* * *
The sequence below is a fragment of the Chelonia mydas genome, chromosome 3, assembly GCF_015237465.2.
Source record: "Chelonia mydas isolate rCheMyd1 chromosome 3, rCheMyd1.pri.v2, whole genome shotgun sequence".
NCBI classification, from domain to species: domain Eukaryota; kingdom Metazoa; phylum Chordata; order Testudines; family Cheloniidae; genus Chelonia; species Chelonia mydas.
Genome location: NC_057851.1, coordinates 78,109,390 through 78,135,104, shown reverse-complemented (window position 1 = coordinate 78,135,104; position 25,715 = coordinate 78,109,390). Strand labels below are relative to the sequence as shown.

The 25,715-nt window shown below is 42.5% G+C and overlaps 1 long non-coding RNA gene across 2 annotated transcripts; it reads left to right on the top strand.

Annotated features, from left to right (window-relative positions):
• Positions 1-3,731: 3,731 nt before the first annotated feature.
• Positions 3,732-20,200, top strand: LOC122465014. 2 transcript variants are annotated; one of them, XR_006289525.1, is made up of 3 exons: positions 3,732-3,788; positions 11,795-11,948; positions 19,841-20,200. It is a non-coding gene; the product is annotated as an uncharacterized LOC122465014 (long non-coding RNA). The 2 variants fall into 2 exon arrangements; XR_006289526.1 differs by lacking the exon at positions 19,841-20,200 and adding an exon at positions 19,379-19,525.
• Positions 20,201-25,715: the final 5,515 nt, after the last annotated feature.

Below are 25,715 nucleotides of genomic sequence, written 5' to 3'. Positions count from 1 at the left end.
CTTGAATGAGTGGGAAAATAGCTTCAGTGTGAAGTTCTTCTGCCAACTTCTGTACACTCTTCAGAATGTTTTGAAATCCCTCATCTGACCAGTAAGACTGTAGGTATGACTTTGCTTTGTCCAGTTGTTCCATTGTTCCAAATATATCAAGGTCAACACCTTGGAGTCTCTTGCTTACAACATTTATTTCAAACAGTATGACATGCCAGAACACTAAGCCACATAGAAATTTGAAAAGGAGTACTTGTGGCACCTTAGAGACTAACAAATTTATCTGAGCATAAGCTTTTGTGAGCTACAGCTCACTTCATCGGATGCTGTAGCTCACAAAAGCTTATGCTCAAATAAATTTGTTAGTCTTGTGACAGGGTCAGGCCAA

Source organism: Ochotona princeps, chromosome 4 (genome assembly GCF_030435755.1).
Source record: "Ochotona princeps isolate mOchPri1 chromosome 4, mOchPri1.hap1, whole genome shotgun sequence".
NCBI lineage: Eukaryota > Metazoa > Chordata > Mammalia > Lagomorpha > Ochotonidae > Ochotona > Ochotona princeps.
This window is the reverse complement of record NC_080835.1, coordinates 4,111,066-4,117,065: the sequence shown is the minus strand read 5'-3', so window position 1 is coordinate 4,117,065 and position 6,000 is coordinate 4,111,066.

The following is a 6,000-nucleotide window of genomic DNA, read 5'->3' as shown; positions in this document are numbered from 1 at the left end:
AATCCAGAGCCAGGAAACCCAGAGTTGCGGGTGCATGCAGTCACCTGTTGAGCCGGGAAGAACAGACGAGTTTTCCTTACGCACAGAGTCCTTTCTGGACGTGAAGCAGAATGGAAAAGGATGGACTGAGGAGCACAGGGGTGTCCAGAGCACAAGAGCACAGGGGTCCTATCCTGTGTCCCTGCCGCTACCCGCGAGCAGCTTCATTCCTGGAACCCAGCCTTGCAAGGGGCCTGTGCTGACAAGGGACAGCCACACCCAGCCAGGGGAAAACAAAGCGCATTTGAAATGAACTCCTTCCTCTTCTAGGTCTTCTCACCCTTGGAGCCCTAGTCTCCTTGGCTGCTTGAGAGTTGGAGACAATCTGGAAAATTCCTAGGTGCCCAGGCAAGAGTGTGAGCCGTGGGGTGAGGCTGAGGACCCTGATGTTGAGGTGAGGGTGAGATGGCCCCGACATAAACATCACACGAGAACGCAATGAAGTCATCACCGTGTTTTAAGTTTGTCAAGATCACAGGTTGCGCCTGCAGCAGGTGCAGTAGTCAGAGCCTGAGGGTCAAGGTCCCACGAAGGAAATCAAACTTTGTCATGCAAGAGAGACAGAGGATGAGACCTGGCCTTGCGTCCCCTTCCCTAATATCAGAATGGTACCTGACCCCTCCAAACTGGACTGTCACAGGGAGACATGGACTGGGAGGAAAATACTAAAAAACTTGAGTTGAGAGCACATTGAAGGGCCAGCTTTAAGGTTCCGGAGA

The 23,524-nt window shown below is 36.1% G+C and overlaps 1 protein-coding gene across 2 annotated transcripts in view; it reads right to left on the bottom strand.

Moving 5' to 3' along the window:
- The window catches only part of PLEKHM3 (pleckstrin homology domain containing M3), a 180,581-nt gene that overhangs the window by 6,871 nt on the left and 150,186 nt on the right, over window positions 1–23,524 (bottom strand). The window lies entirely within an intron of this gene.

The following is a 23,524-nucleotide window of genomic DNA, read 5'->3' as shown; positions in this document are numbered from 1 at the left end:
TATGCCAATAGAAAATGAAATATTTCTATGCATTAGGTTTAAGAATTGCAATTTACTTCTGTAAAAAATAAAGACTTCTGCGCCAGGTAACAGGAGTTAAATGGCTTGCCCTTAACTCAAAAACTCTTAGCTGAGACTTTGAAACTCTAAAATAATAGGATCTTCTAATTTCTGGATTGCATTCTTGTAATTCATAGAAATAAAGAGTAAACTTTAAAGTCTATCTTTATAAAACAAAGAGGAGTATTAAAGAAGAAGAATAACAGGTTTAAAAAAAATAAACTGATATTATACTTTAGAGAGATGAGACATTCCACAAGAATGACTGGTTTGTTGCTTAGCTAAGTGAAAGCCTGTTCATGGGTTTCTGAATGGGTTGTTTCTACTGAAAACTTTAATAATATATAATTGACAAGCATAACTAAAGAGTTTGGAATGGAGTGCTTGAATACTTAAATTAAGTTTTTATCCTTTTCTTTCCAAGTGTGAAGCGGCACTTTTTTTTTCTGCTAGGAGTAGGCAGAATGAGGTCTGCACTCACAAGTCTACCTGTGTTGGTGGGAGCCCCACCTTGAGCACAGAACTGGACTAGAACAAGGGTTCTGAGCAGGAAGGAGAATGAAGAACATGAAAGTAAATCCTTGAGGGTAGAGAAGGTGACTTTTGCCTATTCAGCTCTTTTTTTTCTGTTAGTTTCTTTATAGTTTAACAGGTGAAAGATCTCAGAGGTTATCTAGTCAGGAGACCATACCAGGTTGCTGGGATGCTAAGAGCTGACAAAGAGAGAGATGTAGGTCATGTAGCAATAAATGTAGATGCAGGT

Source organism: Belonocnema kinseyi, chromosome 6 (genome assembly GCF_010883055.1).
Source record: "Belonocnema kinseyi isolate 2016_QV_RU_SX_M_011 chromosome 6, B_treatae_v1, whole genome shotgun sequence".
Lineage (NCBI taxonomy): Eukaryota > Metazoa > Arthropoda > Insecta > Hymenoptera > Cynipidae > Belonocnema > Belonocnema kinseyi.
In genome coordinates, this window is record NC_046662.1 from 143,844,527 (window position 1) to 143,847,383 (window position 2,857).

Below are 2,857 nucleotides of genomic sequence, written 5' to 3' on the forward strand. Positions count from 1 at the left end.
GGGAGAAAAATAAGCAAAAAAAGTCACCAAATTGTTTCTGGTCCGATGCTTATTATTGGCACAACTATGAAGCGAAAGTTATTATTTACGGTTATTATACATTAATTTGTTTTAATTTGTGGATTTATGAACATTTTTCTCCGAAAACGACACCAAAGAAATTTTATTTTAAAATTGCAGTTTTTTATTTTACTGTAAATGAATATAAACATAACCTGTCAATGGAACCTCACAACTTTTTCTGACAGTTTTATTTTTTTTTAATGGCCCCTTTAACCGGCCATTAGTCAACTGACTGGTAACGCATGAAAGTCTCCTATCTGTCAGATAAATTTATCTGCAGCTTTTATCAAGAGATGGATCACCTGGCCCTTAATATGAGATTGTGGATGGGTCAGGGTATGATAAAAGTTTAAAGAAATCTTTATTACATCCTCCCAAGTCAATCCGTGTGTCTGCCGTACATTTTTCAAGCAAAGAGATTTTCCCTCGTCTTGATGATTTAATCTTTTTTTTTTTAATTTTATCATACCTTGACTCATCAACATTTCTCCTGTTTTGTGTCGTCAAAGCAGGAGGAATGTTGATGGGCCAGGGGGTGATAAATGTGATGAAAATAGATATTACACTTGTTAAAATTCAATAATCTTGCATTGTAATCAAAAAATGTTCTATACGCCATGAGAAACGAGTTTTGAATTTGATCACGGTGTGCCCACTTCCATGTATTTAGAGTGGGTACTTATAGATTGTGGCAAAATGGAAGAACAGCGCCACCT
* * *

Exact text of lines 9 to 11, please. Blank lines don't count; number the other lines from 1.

• Positions 20,201-25,715: the final 5,515 nt, after the last annotated feature.

Below are 25,715 nucleotides of genomic sequence, written 5' to 3'. Positions count from 1 at the left end.
CTTGAATGAGTGGGAAAATAGCTTCAGTGTGAAGTTCTTCTGCCAACTTCTGTACACTCTTCAGAATGTTTTGAAATCCCTCATCTGACCAGTAAGACTGTAGGTATGACTTTGCTTTGTCCAGTTGTTCCATTGTTCCAAATATATCAAGGTCAACACCTTGGAGTCTCTTGCTTACAACATTTATTTCAAACAGTATGACATGCCAGAACACTAAGCCACATAGAAATTTGAAAAGGAGTACTTGTGGCACCTTAGAGACTAACAAATTTATCTGAGCATAAGCTTTTGTGAGCTACAGCTCACTTCATCGGATGCTGTAGCTCACAAAAGCTTATGCTCAAATAAATTTGTTAGTCTTGTGACAGGGTCAGGCCAA